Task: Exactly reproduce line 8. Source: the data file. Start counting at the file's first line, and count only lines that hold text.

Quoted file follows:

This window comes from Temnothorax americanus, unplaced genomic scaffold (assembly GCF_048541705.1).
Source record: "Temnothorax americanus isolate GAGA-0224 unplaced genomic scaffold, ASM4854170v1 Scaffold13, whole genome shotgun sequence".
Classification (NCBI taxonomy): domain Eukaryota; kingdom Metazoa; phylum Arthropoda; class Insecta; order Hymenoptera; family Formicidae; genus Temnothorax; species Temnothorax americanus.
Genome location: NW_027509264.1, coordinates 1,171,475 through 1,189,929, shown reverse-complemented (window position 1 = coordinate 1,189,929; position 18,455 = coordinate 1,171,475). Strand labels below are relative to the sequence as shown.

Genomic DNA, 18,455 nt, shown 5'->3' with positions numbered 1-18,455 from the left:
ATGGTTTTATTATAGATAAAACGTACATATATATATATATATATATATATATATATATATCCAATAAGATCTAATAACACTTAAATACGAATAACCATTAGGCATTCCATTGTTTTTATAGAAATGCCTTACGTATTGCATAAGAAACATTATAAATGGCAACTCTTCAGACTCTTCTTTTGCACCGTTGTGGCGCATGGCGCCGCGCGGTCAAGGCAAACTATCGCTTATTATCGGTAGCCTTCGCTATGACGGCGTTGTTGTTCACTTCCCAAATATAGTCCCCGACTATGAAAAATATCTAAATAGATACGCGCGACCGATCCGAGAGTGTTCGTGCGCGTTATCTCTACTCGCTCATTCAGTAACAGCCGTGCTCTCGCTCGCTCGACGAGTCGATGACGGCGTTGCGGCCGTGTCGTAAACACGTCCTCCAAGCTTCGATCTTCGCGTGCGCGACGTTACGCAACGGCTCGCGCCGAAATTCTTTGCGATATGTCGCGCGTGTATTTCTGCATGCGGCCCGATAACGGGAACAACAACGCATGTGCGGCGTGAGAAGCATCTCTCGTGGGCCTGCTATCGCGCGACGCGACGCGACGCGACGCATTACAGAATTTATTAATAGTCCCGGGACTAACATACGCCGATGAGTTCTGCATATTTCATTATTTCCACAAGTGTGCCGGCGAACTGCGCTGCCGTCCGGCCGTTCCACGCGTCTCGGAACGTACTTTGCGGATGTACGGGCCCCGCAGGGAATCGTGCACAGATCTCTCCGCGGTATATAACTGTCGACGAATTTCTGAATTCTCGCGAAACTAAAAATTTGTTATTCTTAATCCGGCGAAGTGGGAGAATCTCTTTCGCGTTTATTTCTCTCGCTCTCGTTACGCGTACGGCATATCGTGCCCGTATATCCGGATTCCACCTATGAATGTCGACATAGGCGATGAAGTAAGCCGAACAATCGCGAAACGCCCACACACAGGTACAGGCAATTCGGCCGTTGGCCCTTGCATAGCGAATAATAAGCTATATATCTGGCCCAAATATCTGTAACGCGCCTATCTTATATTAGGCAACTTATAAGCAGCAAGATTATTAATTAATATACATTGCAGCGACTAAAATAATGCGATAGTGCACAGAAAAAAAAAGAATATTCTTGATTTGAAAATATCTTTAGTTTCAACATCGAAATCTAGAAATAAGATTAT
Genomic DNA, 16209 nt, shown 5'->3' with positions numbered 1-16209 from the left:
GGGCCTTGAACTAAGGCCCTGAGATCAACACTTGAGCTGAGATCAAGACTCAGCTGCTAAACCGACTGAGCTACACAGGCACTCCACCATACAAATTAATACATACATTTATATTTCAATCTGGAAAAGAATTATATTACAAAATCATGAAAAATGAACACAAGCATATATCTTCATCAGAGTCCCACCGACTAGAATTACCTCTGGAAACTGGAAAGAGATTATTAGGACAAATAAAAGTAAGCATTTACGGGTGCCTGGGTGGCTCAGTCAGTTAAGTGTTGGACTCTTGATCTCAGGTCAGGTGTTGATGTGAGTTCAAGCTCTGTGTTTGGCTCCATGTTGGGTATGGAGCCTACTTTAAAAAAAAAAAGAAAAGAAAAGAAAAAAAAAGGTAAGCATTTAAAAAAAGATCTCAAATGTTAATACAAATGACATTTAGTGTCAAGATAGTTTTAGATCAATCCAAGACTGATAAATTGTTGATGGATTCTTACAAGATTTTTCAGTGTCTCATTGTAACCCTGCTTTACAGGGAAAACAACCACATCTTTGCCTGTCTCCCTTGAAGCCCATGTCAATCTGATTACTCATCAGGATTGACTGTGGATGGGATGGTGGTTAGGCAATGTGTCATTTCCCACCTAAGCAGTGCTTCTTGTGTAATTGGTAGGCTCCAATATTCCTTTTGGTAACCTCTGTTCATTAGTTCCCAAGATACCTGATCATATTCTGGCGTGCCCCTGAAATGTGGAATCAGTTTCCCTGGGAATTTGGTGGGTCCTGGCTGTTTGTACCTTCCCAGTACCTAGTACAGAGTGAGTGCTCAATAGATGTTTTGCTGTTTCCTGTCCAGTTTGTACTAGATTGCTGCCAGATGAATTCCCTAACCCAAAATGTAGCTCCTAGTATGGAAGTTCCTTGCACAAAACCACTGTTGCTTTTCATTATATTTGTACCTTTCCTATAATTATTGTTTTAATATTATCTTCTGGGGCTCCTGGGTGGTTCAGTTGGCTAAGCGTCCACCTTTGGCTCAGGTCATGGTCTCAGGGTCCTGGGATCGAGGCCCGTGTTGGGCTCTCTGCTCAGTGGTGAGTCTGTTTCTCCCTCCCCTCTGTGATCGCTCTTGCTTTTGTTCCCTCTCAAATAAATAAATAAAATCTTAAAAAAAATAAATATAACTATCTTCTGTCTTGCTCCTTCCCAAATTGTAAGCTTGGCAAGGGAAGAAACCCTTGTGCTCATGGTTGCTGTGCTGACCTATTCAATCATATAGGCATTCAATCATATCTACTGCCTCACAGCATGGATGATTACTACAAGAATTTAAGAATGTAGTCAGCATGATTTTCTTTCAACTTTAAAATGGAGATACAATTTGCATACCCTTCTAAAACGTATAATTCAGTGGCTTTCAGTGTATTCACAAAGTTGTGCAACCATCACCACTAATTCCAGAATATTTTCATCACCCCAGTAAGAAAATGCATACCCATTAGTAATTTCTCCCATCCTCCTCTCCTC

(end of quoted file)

GGGCCTTGAACTAAGGCCCTGAGATCAACACTTGAGCTGAGATCAAGACTCAGCTGCTAAACCGACTGAGCTACACAGGCACTCCACCATACAAATTAATACATACATTTATATTTCAATCTGGAAAAGAATTATATTACAAAATCATGAAAAATGAACACAAGCATATATCTTCATCAGAGTCCCACCGACTAGAATTACCTCTGGAAACTGGAAAGAGATTATTAGGACAAATAAAAGTAAGCATTTACGGGTGCCTGGGTGGCTCAGTCAGTTAAGTGTTGGACTCTTGATCTCAGGTCAGGTGTTGATGTGAGTTCAAGCTCTGTGTTTGGCTCCATGTTGGGTATGGAGCCTACTTTAAAAAAAAAAAGAAAAGAAAAGAAAAAAAAAGGTAAGCATTTAAAAAAAGATCTCAAATGTTAATACAAATGACATTTAGTGTCAAGATAGTTTTAGATCAATCCAAGACTGATAAATTGTTGATGGATTCTTACAAGATTTTTCAGTGTCTCATTGTAACCCTGCTTTACAGGGAAAACAACCACATCTTTGCCTGTCTCCCTTGAAGCCCATGTCAATCTGATTACTCATCAGGATTGACTGTGGATGGGATGGTGGTTAGGCAATGTGTCATTTCCCACCTAAGCAGTGCTTCTTGTGTAATTGGTAGGCTCCAATATTCCTTTTGGTAACCTCTGTTCATTAGTTCCCAAGATACCTGATCATATTCTGGCGTGCCCCTGAAATGTGGAATCAGTTTCCCTGGGAATTTGGTGGGTCCTGGCTGTTTGTACCTTCCCAGTACCTAGTACAGAGTGAGTGCTCAATAGATGTTTTGCTGTTTCCTGTCCAGTTTGTACTAGATTGCTGCCAGATGAATTCCCTAACCCAAAATGTAGCTCCTAGTATGGAAGTTCCTTGCACAAAACCACTGTTGCTTTTCATTATATTTGTACCTTTCCTATAATTATTGTTTTAATATTATCTTCTGGGGCTCCTGGGTGGTTCAGTTGGCTAAGCGTCCACCTTTGGCTCAGGTCATGGTCTCAGGGTCCTGGGATCGAGGCCCGTGTTGGGCTCTCTGCTCAGTGGTGAGTCTGTTTCTCCCTCCCCTCTGTGATCGCTCTTGCTTTTGTTCCCTCTCAAATAAATAAATAAAATCTTAAAAAAAATAAATATAACTATCTTCTGTCTTGCTCCTTCCCAAATTGTAAGCTTGGCAAGGGAAGAAACCCTTGTGCTCATGGTTGCTGTGCTGACCTATTCAATCATATAGGCATTCAATCATATCTACTGCCTCACAGCATGGATGATTACTACAAGAATTTAAGAATGTAGTCAGCATGATTTTCTTTCAACTTTAAAATGGAGATACAATTTGCATACCCTTCTAAAACGTATAATTCAGTGGCTTTCAGTGTATTCACAAAGTTGTGCAACCATCACCACTAATTCCAGAATATTTTCATCACCCCAGTAAGAAAATGCATACCCATTAGTAATTTCTCCCATCCTCCTCTCCTC